As a black man from Alabama, Willie Huntley Jr. has deep reverence for civil rights icon Rep. John Lewis, an organizer of the landmark marches from Selma to Montgomery in 1965. So Huntley got a little emotional earlier this month when he found himself in the same Senate hearing room as Lewis.
“When he walked through the door, I melted,” Huntley recalled. “I was thinking, ‘This man shook hands with Martin Luther King Jr.,’ and I was just in awe.”
The awkward twist to this encounter is that Huntley and his hero were in the same room, but on opposing sides of the issue at hand: the confirmation of Sen. Jeff Sessions, the Alabama Republican whom President Donald Trump has nominated for attorney general.
Sessions is arguably Trump’s most controversial Cabinet pick; a Senate Judiciary Committee vote scheduled for Tuesday was pushed to next week for more deliberation.
At the hearing, Lewis, a Democrat representing Georgia, wondered aloud whether Sessions’ calls for law and order were the same old Deep South code for violating “the human and civil rights of the poor, the dispossessed, people of color.” Huntley, a former assistant U.S. attorney, was one of three black men who came to rebut the racism charges with personal anecdotes about Sessions’ support for black colleagues and his civil rights-related prosecutions in Alabama.
Since the hearing, which was televised across the country, Huntley and the other black allies of Sessions have been pilloried on social media: Uncle Tom, house Negro, token. In interviews this week, they said they’d tried to tune out the slurs and hadn’t seen the racially loaded memes depicting them as tap dancing or shucking and jiving.
They acknowledge that standing up for Sessions put them at odds with civil rights luminaries like Lewis and large swaths of black America, but they said they had no regrets. The Sessions they know simply doesn’t square with the image presented by his critics, and they felt compelled to defend him.
“He’s not a racist person. I’ve seen it up close and personal,” said Jesse Seroyer, a former U.S. marshal who also testified on Sessions’ behalf. “You have to fight through all the criticism and look at the big picture. Whatever they’ve seen or whatever they’ve heard or whatever they believe, I know him.”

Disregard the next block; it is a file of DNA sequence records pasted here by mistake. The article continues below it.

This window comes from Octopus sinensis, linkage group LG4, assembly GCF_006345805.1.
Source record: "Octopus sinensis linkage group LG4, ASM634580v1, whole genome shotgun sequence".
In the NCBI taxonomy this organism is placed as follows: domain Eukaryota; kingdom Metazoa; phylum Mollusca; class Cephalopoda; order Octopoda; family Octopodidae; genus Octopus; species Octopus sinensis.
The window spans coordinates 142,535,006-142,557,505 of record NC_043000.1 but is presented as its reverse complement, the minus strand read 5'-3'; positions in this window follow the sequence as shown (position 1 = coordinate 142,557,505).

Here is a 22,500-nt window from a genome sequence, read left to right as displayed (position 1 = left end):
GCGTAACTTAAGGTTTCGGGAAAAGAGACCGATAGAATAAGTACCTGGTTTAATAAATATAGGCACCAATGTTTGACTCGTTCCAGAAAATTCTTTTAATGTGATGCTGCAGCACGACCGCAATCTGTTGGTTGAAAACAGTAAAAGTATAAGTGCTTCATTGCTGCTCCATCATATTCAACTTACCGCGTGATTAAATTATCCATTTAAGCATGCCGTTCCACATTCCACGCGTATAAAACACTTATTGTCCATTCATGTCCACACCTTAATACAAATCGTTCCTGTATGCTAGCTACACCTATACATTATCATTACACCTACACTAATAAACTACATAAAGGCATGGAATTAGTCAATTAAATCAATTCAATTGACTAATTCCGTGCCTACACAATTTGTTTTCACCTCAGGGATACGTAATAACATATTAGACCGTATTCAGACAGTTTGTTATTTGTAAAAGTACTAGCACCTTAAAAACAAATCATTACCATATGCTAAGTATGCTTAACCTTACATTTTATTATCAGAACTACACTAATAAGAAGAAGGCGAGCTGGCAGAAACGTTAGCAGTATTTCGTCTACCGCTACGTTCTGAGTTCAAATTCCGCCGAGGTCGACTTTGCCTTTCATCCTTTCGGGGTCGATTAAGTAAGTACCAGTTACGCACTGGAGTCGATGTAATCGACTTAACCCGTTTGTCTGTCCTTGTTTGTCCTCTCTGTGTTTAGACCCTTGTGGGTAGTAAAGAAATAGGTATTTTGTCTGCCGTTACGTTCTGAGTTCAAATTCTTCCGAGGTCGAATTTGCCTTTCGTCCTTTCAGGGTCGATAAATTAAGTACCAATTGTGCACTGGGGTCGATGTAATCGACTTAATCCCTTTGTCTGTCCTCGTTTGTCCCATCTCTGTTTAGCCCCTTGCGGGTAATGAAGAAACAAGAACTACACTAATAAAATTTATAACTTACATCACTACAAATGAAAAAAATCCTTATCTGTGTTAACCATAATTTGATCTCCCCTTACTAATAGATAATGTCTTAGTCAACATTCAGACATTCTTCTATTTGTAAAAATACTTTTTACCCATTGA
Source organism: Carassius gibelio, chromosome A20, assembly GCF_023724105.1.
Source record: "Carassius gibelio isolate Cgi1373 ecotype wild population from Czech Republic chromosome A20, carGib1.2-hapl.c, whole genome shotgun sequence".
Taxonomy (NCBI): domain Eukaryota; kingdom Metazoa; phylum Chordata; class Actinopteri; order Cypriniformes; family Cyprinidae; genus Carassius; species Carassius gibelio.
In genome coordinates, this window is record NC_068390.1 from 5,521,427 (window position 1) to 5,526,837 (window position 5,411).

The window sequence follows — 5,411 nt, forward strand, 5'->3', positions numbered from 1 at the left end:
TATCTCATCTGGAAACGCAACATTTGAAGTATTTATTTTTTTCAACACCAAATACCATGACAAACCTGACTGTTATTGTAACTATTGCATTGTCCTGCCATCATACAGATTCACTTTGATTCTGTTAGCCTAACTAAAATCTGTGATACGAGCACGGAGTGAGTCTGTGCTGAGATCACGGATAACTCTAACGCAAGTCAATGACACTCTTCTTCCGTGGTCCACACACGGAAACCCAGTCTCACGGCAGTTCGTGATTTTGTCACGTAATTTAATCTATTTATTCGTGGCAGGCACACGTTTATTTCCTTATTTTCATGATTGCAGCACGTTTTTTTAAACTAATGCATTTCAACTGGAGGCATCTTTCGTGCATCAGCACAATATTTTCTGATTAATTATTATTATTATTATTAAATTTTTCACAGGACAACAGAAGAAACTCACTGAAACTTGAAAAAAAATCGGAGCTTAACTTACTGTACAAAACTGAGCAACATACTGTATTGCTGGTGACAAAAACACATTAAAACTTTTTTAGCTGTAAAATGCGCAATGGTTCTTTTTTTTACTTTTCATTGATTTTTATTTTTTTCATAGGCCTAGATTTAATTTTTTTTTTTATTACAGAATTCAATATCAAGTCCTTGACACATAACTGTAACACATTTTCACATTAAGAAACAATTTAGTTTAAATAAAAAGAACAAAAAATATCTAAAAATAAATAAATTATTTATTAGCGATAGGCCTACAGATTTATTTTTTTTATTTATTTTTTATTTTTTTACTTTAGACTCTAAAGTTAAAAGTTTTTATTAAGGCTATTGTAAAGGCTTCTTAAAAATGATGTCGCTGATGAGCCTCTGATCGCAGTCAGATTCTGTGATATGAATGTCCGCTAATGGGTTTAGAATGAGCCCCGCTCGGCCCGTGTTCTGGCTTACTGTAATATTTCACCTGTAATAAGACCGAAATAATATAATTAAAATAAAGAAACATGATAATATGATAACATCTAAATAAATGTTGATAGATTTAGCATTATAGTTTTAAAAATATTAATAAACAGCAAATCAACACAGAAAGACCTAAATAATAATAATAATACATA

The idea that Sessions would be a just steward of the criminal justice system goes against the conclusions of virtually the entire civil rights establishment. Critics say his record shows a consistent hostility toward civil rights organizing, LGBT issues, Muslims and an immigration revamp. He welcomed the gutting of the Voting Rights Act, which offered federal protections from discrimination, as “good news, I think, for the South.”
On the eve of the confirmation hearing, the NAACP legal defense fund released a scathing report on Sessions’ record, finding that “an unrelenting hostility toward civil rights and racial justice has been the defining feature of Jeff Sessions’ professional life.”
The three black friends who testified on behalf of Sessions pushed back against that narrative, their stories adding new questions to the public’s understanding of the man likely to become the nation’s top law enforcement official. Is Sessions a casually racist good ol’ boy who exaggerates his civil rights record and makes it harder for minorities to vote? Or is he a by-the-book conservative with a race-blind moral center and the integrity to uphold federal laws even if he doesn’t support them?
As Sessions’ friends found out, African-Americans who take the latter view better have thick skin. The third black man to testify for Sessions was William Smith, an attorney who was appointed by Sessions as chief counsel for the Senate Judiciary Committee and who’s known him for two decades. Smith later defended his stance on CNN, where another black guest stopped just short of calling him a token on air.
“Because you are the one black guy that he hired on the committee doesn’t make him a civil rights leader, William,” commentator Angela Rye told Smith.
Huntley, who was interviewed by phone from his law practice in Mobile, Alabama, said he’d known he was courting controversy by speaking up for Sessions and had consulted a small circle of friends and relatives beforehand. All but one supported his decision, he said.
Who was the holdout?
“My sister,” Huntley said, laughing.
Huntley’s testimony recounted how he, too, had once been leery of Sessions because of the racism claims that had torpedoed Sessions’ bid for a federal judgeship. Huntley testified that he’d thought long and hard when Sessions called him out of the blue a few years after that to offer him an assistant U.S. attorney position.
Huntley said his view of Sessions had begun to shift after their first meeting, a dinner in Montgomery that turned into a three-hour discussion of football, religion, politics, family.
“We talked about all those things, and during the course of that meeting with him, I got the feeling more and more that the allegations that had been spread through the press aren’t true,” Huntley testified.
Within minutes of his testimony, Huntley recalled, he began to receive text messages, emails and phone calls from friends across the country. In hindsight, Huntley said, perhaps he’d been naive not to anticipate such impassioned responses to his public defense of Sessions. For the most part, he said, the messages were supportive; some skeptical friends told him that his testimony had helped calm their fears.
The ones labeling him a sellout, Huntley said, don’t even register.
“You know what I say to those who called me Uncle Tom? I say thank you,” Huntley said, referring to the title character of “Uncle Tom’s Cabin” a 19th-century anti-slavery novel that also reinforced stereotypes about black people. “That means they never read the book. Once you do, you’ll see that Uncle Tom was a strong religious figure.”